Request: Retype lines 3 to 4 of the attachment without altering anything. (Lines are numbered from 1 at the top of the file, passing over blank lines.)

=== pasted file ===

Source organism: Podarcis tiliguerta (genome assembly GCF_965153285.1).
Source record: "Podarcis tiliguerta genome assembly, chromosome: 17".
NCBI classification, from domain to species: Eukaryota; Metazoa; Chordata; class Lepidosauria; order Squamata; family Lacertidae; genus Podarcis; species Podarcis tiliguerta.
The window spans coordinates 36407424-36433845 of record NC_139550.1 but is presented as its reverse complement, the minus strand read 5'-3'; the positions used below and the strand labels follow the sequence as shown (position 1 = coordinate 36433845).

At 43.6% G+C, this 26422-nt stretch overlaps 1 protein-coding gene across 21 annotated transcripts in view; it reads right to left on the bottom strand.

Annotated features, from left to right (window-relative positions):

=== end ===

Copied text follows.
NCBI classification, from domain to species: Eukaryota; Metazoa; Chordata; class Lepidosauria; order Squamata; family Lacertidae; genus Podarcis; species Podarcis tiliguerta.
The window spans coordinates 36407424-36433845 of record NC_139550.1 but is presented as its reverse complement, the minus strand read 5'-3'; the positions used below and the strand labels follow the sequence as shown (position 1 = coordinate 36433845).